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Dec 1, 2012
About World AIDS Day
Getting to Zero: What will it take to get to an AIDS Free Generation?
Each year, December 1 marks World AIDS Day, when activists around the world come together to raise awareness of the global HIV epidemic, fight stigma and discrimination, and advocate for increased efforts to support comprehensive HIV education and prevention.
The ongoing theme of “Getting to Zero,” supported by UNAIDS’ multi-year HIV/AIDS strategy for Zero New Infections, Zero AIDS Related Deaths, and Zero Discrimination, is an opportunity for young people to speak out about how to get to an AIDS Free Generation. Thirty years into the epidemic, we are seeing notable declines in HIV prevalence among young people, as described in the recent UNAIDS report, Results. This is fabulous news! At the same time, our efforts to prevent HIV must not falter when 40 percent of all new HIV infections are still among youth age 15-24. According to the report: “Young people are a fulcrum. They remain at the centre of the epidemic and they have the power, through their leadership, to definitively change the course of the AIDS epidemic.” It goes on to urge young people to engage in and lead the fight against HIV.
To find out more about World AIDS Day, go to http://www.worldaidscampaign.org/world-aids-day/
To read the new UNAIDS report, go to: http://www.unaids.org/en/media/unaids/contentassets/documents/epidemiology/2012/gr2012/JC2434_WorldAIDSday_results_en.pdf.
It’s easy to get involved on World AIDS Day:
Join Advocates’ World AIDS Day Blog-a-thon! Click here to blog now!
From December 1-7, Advocates will host its annual World AIDS Day Blog-a-thon on Amplify. Young people need to be involved in building the roads that can take get us all the way to an AIDS Free Generation – that means engaging in policy dialogue to inform laws and funding on HIV/AIDS; participating in program design, implementation and evaluation; and reaching out to other young people and adult allies to raise awareness about the needs of young people and what works to empower young people to prevent new infections.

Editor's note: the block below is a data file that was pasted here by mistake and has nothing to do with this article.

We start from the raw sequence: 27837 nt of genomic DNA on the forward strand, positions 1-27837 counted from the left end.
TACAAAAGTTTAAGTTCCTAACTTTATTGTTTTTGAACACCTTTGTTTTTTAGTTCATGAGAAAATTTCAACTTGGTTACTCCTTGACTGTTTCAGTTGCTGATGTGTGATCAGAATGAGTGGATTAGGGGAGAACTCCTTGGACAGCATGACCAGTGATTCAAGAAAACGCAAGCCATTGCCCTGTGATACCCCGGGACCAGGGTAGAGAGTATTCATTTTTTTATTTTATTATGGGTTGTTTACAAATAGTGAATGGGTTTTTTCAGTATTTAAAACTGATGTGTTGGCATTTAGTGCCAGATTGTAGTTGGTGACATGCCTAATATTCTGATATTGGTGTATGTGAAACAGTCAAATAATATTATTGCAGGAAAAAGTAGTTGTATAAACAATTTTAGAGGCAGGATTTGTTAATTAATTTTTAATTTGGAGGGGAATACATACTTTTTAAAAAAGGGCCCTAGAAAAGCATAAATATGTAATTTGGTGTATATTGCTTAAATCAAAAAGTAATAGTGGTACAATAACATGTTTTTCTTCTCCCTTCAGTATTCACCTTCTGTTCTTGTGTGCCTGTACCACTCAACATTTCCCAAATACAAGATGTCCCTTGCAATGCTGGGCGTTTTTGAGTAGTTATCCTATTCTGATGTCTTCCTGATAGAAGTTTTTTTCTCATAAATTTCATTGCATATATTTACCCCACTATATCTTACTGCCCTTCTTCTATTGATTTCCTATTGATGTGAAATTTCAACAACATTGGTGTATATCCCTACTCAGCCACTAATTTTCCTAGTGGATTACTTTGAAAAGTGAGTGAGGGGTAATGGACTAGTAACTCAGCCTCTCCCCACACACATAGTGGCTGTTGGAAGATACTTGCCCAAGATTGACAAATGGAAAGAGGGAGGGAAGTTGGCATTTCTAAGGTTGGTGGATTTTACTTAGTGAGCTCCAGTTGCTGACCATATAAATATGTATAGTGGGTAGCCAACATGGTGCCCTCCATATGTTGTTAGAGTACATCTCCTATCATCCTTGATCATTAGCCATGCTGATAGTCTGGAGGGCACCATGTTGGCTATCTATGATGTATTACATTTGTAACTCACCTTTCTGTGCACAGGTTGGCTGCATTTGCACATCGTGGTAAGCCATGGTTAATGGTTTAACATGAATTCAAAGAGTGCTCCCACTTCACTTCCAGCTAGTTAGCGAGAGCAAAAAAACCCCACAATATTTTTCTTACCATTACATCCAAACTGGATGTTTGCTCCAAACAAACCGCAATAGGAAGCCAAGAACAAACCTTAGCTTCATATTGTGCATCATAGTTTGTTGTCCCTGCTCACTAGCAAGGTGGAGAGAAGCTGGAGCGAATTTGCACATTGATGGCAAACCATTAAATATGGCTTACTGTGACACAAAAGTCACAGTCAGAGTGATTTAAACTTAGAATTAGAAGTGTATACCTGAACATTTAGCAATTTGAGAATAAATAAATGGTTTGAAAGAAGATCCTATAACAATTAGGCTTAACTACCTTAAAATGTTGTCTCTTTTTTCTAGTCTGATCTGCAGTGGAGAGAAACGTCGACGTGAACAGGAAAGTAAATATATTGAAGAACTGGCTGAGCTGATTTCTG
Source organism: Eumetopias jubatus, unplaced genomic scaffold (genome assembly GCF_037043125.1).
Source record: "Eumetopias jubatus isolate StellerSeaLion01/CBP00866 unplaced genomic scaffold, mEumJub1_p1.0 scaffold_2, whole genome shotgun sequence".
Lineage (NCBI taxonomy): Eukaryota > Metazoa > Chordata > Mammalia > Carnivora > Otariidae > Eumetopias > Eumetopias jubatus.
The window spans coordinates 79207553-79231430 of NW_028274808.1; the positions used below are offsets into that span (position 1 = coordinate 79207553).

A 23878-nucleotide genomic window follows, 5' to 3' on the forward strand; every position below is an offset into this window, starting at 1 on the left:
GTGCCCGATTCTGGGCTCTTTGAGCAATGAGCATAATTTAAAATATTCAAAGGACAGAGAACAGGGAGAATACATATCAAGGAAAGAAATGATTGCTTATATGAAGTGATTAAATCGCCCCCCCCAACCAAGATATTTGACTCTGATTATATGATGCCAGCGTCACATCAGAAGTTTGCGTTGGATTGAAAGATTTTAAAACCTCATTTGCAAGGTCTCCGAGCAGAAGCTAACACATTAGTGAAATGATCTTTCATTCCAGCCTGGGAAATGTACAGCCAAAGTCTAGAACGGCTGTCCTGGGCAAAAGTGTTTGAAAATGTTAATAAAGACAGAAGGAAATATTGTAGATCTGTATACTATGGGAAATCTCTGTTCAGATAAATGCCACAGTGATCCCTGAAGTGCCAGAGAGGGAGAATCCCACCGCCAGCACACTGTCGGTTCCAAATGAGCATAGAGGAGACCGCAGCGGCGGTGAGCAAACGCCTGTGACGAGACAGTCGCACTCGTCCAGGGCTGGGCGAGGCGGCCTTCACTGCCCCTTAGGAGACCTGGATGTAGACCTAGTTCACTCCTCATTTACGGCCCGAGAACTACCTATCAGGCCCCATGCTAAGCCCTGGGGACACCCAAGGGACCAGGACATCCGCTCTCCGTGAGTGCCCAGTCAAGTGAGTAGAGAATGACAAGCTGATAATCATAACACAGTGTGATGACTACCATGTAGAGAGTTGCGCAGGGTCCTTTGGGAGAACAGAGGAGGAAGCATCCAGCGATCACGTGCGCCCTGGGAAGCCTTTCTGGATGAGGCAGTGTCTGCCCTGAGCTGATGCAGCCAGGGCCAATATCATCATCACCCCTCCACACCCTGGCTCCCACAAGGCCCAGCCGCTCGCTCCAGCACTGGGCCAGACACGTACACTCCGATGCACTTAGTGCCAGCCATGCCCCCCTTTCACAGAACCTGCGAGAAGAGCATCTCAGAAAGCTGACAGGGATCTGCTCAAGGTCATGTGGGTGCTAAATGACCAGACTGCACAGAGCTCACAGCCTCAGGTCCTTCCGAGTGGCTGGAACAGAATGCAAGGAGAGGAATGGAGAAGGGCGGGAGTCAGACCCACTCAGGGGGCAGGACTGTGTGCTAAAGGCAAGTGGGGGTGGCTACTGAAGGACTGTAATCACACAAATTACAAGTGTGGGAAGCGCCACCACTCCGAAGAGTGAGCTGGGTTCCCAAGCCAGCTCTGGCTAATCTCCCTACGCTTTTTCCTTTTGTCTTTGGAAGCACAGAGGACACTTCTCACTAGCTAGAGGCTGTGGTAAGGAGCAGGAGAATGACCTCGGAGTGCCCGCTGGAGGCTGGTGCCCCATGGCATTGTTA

This World AIDS Day, make YOUR voice heard by blogging on Amplify! What are the best ways to prevent new infections among young people? What constitutes youth-friendly HIV services? What is needed to address the particular needs of young women and girls? Of young people living with HIV? Of young gay, lesbian, bisexual and transgender youth? Of disabled youth? Of ALL young people? What policies are needed to provide an enabling environment in which all young people can access sexual and reproductive health information and services free of discrimination and stigma?
You can speak out by joining Advocates’ World AIDS Day Blog-a-thon! Post a blog or a picture here to share your perspectives about an AIDS Free Generation.
Sign our petition urging President Obama to stand up and fight for young people this World AIDS Day and every day!
The petition asks President Obama to:
- Commit to robust US domestic and global funding for HIV and AIDS prevention, treatment, and care services;
- Prioritize comprehensive information and services for all young people, including young marginalized populations, within HIV and AIDS prevention, treatment, and care efforts in the US and around the world; and
- Engage young people in all decision-making processes for US domestic and global HIV and AIDS programs and policies, including calling for the creation of the first-ever US National Youth HIV and AIDS Awareness Day on April 10, 2013.
Spread the word and help us get others to sign the petition too! Share this message on Facebook and Twitter.
Why is it important that President Obama hear from you?
- Because current funding for HIV/AIDS prevention, treatment and care in the US and globally falls short of the need.
- Because too many young people in the United States and around the world are denied their right to comprehensive sexuality education to help protect them from HIV and AIDS.
- And because it’s unacceptable that 40 percent of new HIV infections worldwide occur among young people aged 15-24, yet young people are rarely included in program and policy decisions that directly affect them.
Learn More about US and global HIV/AIDS by clicking on Advocates for Youth’s fact sheets here:
Young People Living with HIV Around the World
Youth and the Global HIV Pandemic